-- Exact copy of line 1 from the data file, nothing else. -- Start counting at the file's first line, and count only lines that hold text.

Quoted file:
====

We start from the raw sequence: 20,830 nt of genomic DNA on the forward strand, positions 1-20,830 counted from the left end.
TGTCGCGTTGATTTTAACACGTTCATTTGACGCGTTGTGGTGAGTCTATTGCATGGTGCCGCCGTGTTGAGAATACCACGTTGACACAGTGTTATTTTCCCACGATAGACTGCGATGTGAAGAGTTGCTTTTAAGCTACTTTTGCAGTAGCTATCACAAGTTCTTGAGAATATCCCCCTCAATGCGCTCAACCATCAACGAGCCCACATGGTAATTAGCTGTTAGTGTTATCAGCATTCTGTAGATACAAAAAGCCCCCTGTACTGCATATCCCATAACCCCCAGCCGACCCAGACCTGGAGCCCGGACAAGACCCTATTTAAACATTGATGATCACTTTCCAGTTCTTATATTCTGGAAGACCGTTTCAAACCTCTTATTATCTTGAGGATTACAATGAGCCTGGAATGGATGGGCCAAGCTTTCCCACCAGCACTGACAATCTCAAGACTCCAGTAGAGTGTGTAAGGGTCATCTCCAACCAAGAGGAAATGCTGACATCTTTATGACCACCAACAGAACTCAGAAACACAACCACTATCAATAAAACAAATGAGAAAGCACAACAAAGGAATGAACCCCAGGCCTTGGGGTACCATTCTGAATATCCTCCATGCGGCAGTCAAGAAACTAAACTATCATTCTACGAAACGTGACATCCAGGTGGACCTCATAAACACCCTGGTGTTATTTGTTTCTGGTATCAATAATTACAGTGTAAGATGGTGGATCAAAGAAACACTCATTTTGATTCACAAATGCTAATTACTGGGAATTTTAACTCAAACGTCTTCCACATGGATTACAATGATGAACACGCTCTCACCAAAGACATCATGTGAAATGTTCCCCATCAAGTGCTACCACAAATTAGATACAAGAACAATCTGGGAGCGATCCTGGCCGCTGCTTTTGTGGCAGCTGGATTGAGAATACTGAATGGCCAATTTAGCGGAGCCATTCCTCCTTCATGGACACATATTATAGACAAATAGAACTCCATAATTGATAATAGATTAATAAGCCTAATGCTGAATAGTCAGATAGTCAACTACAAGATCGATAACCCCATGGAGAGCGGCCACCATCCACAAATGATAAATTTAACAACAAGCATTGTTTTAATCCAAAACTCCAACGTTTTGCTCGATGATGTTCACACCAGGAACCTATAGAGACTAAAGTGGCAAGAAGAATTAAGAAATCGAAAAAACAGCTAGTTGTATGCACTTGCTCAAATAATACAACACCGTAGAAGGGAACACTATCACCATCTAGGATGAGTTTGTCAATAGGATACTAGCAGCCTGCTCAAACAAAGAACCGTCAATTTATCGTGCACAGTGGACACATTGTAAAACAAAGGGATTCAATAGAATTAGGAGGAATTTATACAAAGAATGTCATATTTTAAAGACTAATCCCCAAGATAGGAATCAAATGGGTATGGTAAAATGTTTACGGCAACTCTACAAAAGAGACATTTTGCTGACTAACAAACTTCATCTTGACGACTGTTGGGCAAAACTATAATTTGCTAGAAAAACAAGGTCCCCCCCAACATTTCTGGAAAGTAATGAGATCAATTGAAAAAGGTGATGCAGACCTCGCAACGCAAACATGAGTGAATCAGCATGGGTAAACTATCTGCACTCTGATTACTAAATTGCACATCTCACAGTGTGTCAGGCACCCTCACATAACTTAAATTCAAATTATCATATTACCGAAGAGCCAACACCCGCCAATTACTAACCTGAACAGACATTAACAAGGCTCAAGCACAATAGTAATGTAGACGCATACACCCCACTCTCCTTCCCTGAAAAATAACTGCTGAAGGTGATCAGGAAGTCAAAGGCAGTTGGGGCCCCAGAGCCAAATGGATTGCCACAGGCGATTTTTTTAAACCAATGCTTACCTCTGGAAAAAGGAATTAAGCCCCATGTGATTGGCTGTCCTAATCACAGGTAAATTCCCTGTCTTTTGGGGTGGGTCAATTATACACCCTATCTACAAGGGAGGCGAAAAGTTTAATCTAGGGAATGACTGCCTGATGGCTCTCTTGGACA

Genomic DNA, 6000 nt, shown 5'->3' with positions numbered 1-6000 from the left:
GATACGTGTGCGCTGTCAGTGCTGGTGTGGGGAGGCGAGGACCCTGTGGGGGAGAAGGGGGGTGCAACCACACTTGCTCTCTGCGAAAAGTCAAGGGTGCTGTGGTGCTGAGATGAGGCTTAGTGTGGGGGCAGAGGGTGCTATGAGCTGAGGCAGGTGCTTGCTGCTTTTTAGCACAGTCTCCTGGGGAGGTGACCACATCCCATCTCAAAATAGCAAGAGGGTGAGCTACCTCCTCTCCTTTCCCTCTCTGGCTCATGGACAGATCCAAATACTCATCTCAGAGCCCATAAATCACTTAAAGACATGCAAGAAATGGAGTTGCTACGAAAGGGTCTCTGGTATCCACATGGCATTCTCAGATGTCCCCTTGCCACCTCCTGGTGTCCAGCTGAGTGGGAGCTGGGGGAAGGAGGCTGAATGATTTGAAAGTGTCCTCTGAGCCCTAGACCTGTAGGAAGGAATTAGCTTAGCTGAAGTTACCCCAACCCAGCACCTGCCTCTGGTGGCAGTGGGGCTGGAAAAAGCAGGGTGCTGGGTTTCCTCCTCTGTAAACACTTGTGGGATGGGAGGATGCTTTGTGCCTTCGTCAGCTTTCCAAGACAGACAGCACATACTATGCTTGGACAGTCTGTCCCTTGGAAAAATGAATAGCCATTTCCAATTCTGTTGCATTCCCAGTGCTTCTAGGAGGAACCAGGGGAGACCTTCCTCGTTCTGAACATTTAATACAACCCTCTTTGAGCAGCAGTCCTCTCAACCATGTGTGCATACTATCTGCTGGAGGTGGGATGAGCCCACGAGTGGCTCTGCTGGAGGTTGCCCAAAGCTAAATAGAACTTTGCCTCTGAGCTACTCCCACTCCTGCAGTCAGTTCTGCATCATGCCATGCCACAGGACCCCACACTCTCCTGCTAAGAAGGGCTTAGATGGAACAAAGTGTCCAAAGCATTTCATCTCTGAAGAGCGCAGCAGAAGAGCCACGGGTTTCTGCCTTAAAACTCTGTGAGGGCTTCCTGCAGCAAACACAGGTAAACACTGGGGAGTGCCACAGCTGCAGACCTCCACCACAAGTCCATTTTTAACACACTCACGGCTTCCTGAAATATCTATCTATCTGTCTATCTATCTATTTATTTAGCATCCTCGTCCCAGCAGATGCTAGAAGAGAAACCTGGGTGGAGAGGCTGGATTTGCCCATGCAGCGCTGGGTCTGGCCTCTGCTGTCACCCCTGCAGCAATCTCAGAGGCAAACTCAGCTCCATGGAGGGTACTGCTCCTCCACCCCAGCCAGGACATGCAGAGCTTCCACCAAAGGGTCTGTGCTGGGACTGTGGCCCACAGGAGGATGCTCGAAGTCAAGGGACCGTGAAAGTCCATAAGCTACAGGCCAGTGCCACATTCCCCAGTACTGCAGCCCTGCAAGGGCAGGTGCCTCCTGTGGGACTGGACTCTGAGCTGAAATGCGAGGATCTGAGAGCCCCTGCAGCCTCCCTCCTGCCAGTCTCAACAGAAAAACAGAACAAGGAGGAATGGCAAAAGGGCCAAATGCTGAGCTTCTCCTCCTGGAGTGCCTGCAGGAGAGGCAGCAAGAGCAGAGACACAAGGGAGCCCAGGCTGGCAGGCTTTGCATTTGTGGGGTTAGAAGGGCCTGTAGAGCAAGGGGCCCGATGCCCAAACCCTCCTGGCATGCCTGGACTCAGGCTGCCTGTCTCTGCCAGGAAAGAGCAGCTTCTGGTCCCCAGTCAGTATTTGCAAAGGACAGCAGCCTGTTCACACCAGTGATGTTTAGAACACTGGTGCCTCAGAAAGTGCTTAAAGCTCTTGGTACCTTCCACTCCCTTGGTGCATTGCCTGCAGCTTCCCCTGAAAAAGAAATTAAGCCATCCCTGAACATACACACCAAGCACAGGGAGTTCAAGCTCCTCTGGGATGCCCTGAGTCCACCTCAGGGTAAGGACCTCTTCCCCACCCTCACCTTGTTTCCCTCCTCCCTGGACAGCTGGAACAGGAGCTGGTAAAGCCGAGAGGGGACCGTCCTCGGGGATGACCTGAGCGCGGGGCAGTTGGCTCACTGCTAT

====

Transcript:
We start from the raw sequence: 20,830 nt of genomic DNA on the forward strand, positions 1-20,830 counted from the left end.